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Managing your Microsoft World - Tech Focus November 2009 Part 1 

Posted By:  Alan Le Marquand 
Publish Date: 11/12/2009


The old adage “A watched pot never boils” could be applied to your servers. “A watched server never goes wrong”, that server always decides to doing something right before those critical moments, just as you are leaving for the day, just before the game starts, just as your food arrives, it never does it when you have the console open on the server. The answer to this is to use some form of “early warning system”, something that monitors what’s going on and lets you know when conditions you deem critical occur. So what “early warning systems” are there and when do you use them?

The one thing Microsoft Servers and the applications that run on them do well is that they expose a significant amount of information through event logs and performance logs. This is a double edged sword, while the information is detailed; it’s also isolated to that particular server. To get a full picture of what is going on across all your servers you have to be able to analyse all this information. So a basic “early warning system” can use this built in-functionality for Windows Server 2008 and above (this also includes Windows Vista and Windows 7 and while strictly not Data Center products it could be useful to know). The Event viewer in Windows Server 2008 has the ability to run a task when a specific event occurs, this task could be a script that addresses the event or informs you about the event. This is a simple solution for a small number of servers, and I do mean small number. Remember if you decide to change the task later, you have to modify every server it’s on. The next step up is to use the same task idea, but have it run on one machine only. What makes this machine special is that it is the target in an Event Subscription setup. Here, all the servers can be configured to send events to one machine; this machine in turn can monitor the events and alert you when specific events occur. This is a little more centralized than running tasks on each server.

The above is not really a system management solution; the purpose of the information is to highlight the basics of a system management solution. True solutions, like I’ll come onto next, process the information in the event logs and in performance counters in a way that makes it easy to digest from the outset and they also apply “knowledge” to issues to correct them for you. The “early warning system” should deliver a view of your servers and clients in one console and allow you to correct issues with a few clicks. So let’s look at the two System Center solutions you can use.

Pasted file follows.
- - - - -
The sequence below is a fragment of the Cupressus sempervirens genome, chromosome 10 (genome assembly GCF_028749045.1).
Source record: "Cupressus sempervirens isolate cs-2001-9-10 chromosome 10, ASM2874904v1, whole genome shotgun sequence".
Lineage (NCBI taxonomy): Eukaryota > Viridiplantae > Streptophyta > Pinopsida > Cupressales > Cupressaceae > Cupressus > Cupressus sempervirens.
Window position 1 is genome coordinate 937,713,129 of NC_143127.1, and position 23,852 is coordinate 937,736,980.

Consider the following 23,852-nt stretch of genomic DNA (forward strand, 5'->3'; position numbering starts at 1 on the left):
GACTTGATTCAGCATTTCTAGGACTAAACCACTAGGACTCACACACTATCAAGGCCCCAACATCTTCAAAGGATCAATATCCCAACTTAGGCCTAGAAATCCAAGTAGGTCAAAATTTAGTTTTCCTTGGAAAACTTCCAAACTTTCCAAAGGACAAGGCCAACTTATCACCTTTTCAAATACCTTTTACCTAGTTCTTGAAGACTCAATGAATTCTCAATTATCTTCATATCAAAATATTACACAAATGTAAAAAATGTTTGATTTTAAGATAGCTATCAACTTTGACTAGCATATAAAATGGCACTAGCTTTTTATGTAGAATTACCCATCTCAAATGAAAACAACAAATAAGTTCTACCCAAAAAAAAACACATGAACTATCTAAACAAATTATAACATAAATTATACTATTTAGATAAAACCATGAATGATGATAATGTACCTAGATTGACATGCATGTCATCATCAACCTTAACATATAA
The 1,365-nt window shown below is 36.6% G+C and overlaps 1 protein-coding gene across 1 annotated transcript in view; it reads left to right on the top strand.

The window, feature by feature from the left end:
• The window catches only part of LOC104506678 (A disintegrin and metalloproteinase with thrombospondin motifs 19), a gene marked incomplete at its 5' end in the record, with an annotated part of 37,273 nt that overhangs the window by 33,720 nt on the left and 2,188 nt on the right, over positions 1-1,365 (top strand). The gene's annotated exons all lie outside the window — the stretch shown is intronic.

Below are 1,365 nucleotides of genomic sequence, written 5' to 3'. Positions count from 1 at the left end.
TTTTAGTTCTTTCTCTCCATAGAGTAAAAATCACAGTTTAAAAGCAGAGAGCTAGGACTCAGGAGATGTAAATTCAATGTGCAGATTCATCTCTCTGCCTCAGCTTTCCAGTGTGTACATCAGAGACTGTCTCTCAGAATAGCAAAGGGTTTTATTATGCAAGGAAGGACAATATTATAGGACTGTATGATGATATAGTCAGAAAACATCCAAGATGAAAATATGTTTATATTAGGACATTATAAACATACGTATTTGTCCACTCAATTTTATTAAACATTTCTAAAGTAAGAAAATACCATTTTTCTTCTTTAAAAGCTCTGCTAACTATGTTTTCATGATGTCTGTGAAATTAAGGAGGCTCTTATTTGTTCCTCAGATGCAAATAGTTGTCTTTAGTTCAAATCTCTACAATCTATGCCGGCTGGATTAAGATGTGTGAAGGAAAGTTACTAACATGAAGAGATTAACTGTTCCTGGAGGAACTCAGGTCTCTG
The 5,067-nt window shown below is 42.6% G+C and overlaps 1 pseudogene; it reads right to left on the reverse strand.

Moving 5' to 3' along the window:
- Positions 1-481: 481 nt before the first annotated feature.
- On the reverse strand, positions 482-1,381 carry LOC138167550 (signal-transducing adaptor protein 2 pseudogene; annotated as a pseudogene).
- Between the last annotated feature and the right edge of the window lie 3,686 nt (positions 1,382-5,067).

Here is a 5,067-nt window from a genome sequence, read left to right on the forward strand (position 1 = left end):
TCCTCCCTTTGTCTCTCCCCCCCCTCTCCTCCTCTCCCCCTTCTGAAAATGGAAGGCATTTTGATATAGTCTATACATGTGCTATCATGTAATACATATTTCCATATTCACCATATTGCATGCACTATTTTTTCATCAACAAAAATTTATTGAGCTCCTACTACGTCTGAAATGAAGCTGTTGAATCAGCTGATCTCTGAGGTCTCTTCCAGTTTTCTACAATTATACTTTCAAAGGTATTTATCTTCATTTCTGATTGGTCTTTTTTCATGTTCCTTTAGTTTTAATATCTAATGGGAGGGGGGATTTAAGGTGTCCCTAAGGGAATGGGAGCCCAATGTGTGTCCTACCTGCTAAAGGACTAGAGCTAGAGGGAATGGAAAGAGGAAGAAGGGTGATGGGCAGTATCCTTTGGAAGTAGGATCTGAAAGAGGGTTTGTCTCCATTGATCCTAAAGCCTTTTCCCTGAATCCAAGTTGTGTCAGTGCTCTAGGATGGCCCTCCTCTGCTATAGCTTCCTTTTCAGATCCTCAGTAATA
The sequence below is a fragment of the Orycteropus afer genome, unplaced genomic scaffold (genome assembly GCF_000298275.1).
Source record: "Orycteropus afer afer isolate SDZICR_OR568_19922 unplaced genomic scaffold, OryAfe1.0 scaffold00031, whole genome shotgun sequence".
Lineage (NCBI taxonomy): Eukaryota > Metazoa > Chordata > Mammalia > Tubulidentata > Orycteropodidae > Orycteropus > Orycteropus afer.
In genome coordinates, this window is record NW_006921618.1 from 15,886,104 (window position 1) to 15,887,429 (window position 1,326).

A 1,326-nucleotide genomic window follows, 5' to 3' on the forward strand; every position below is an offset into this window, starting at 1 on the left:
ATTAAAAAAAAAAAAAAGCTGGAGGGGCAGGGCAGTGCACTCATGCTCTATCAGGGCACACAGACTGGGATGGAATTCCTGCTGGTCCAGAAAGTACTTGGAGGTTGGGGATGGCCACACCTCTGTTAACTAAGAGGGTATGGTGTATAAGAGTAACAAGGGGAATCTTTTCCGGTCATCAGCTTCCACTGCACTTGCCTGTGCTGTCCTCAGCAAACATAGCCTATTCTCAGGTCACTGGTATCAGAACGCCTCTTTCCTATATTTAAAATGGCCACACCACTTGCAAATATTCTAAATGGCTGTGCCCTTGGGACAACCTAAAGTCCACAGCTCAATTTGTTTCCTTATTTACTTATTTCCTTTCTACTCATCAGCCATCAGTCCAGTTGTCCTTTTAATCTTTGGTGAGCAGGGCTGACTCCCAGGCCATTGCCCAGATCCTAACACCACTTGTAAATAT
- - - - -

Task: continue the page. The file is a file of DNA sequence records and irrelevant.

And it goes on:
If your data center is up to around 30 servers – physical and/or virtual – you can use System Center Essentials 2007. Essentials 2007 is a mid-sized organization solution; it can work in a single Domain environment or a workgroup environment. It provides a single console view that allows you to manage your Windows-based servers, Windows-based clients, applications, services and SNMP-capable network devices.

What if your Data Center is beyond 30 servers? If you are then there is no reason you should expect a less experience than Essentials 2007 provides. You have much the same requirements as a mid-size organization, just bigger. For a job this big, then you need Essentials 2007’s bigger brother, System Center Operations Manager 2007 R2. There are a lot of features that both Essentials 2007 and SCOM 2007 R2 share to deliver a management experience and cost saving experience.

In both products you have a single console that is designed to deliver information clearly and quickly. When there is a problem, the console clearly identifies the issue and can suggest remediation actions. The way the system decides what actions can be take is based on information that is contained in Management Packs. These “packs” contain monitoring settings for applications and services. Once imported, Operations Manager or Essentials 2007 immediately begin to monitor objects based on default configurations and thresholds that are set in the management pack. What makes these powerful are the parts contained within the pack, for example, Packs can contain Tasks, which define activities that can be executed by either the agent or the console. (As a side note, there are over 50 management packs for various Microsoft products.)

Operations Manager 2007 R2 also allows you to track service levels, which is becoming increasingly important for IT Operations as they are pressured to provide the services they are providing are available and performing. This also leads to a need for reports; you can create custom reports with Operations Manager 2007 R2 to meet whatever reporting requirement you may need.

Operations Manager 2007 R2 is a power tool, some thought should be given into how exactly to deploy it. To help there is a Solution Accelerator called the Infrastructure Planning and Deployment (IPD) Guide, if the guide seems a bit much to start with, the is also a Deployment Webcast that can provide some useful insights into what worked, as well as what didn't, when deploying Operations Manager 2007 into different environments. Likewise if you are under the 30 server limit that allows you to use Essentials 2007, there is a Deployment Webcast that will walk you through the processes for deploying Essentials 2007 in different network environments.

In the next post I’ll cover how to specifically manage Hyper-V and your virtual machine infrastructure.